At the recent function commemorating the fortieth anniversary of the foundation of Pontiaki Estia, the dance floor was filled with youth from the various dance groups, all sporting versions of their diverse national costume. I commented that there were more dancers than some Greek brotherhoods currently have members. A young woman who was sitting beside me launched into a lengthy and learned disquisition into the regional variants of the Pontic costume, which can be distinguished by time, marital status, class and geography, all of which have been carefully and painstakingly preserved by the youth of Pontiaki Estia, I was amazed and heartened, though the extent of her erudition should not have come as a surprise. In a club that is now run by its younger members, (a transition that took a decade of conflict to achieve) these second generation Pontians have, to employ the buzz-word, taken “ownership” of their traditional culture. There are to be found within its ranks, specialists on Pontian song, dance, (of late they have been experimenting with new fusions, exploring common threads with Cretan music, showing how a tradition does not have to be oppressive but rather can be teased, explored and transformed into something entirely novel) costume, traditional lifestyle, cookery and of course the Pontian Genocide.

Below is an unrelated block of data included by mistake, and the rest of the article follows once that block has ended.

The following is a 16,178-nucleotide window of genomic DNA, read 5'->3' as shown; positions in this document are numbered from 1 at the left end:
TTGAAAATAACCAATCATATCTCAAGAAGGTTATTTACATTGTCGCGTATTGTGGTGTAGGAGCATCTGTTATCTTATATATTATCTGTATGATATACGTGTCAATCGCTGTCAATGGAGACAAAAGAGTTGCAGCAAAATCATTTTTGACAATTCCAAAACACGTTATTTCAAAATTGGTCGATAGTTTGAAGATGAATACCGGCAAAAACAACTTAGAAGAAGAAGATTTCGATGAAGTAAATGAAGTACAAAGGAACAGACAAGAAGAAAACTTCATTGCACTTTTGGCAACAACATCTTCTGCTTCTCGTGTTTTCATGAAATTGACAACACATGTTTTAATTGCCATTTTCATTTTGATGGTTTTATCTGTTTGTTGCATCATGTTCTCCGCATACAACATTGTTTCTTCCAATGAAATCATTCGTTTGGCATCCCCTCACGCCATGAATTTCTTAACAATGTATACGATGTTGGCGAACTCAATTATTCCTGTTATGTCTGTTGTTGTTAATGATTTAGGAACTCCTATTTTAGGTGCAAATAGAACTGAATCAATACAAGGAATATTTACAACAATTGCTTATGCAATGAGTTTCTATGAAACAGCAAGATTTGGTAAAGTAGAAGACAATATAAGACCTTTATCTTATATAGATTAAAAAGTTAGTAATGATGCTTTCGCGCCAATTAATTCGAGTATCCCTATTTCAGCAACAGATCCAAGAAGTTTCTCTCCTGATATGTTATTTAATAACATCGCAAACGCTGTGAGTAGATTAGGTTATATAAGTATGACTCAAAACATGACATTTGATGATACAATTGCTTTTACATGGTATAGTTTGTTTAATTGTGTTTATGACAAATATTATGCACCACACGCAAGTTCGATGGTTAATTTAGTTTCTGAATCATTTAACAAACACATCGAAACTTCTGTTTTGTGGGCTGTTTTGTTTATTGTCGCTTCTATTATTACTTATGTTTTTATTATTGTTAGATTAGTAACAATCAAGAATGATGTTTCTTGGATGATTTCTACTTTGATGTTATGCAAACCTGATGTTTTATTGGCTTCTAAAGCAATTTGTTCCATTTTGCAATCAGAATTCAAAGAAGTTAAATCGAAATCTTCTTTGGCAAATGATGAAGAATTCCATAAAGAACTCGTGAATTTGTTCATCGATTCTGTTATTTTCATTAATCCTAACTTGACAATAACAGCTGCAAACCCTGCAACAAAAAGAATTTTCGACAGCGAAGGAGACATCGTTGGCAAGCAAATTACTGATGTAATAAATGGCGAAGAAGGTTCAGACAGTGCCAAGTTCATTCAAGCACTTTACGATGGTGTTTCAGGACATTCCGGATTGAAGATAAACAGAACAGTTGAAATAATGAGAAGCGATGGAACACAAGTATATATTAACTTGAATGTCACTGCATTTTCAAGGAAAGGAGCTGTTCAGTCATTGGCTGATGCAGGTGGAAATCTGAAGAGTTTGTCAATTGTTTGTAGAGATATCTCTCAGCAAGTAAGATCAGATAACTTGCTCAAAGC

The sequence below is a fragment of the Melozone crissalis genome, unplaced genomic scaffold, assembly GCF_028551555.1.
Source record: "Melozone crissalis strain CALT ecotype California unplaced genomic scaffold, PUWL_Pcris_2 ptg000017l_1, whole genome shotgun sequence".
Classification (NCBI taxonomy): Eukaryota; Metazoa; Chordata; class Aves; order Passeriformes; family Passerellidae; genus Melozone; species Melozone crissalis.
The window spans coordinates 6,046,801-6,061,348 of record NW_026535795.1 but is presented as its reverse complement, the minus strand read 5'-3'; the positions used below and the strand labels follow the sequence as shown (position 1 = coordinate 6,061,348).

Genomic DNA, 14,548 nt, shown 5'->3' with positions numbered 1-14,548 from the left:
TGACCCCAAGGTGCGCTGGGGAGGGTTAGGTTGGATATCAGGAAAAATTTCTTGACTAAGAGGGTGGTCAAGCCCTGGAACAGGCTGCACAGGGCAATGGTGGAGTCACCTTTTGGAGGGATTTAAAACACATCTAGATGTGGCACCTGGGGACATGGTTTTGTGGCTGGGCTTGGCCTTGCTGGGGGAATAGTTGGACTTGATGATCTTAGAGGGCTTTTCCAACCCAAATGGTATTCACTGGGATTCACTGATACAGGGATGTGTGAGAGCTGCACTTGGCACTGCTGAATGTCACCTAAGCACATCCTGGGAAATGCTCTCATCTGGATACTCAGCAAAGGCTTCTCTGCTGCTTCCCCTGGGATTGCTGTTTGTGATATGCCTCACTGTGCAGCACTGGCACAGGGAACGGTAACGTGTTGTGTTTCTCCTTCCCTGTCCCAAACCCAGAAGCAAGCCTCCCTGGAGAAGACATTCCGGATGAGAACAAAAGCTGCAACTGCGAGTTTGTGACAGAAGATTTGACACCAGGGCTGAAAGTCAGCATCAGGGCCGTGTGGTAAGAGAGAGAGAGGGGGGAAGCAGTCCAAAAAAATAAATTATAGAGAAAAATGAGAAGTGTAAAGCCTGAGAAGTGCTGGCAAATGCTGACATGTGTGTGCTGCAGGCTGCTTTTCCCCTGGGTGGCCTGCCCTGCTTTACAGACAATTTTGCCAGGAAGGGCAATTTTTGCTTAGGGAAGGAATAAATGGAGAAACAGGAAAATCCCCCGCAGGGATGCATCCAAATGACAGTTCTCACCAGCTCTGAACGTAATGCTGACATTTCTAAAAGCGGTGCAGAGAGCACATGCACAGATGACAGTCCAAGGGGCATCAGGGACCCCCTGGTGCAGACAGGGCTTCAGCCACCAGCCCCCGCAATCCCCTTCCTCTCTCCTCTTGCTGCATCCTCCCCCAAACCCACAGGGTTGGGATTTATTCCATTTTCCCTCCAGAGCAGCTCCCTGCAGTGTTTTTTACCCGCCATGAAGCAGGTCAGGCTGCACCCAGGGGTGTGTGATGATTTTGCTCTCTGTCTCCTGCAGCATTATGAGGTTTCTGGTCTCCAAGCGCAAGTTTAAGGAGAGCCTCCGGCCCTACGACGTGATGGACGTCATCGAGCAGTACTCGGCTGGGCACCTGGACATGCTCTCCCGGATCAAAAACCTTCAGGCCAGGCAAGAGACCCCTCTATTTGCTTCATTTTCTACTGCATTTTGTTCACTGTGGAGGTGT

These embracive rather than prescriptive qualities of Pontiaki Estia are perhaps the key ingredients of its brilliance. One finds on of the stultifying, officious parochiality of other Greek organisations here. Instead, I have found, through my involvement in the Genocide Awareness Workshops, pioneered by Estia and the means by which awareness of this tragic event has been disseminated to the broader community, a desire to embrace the unconventional, to seek new and novel ways to get the message across. While some of these efforts bear more fruit than others, it is this willingness to experiment, to try out new approaches without fear of recrimination or keeping them in thrall to undercurrent strategies in fractious endo-community squabbles, that the true value of Pontiaki Estia lies. Thus, in regards to the genocide, Pontiaki Estia has over the years, approached elements of the Turkish community in order to celebrate commonalities of culture, rather than just focus on death, sought to honour those righteous Muslims who protected Christians during the genocide, rather than merely demonise all Ottomans, pioneered a co-ordinated approach to genocide recognition in concert with the Assyrian and Armenian communities (and as such Pontiaki Estia remains one of them most multi-cultural, outward looking Greek organisations in Melbourne), used the media of drama, song, dance, theatre and film in order to tell its story and has now gone entirely mainstream,  currently engaging with the City of Ballarat to erect a monument to George Devine Treloar, a savior of the Pontian people, in that city. Their immensity of scope is as breathtaking as it is remarkable, and considering the multifaceted means employed to express their identity, historically important.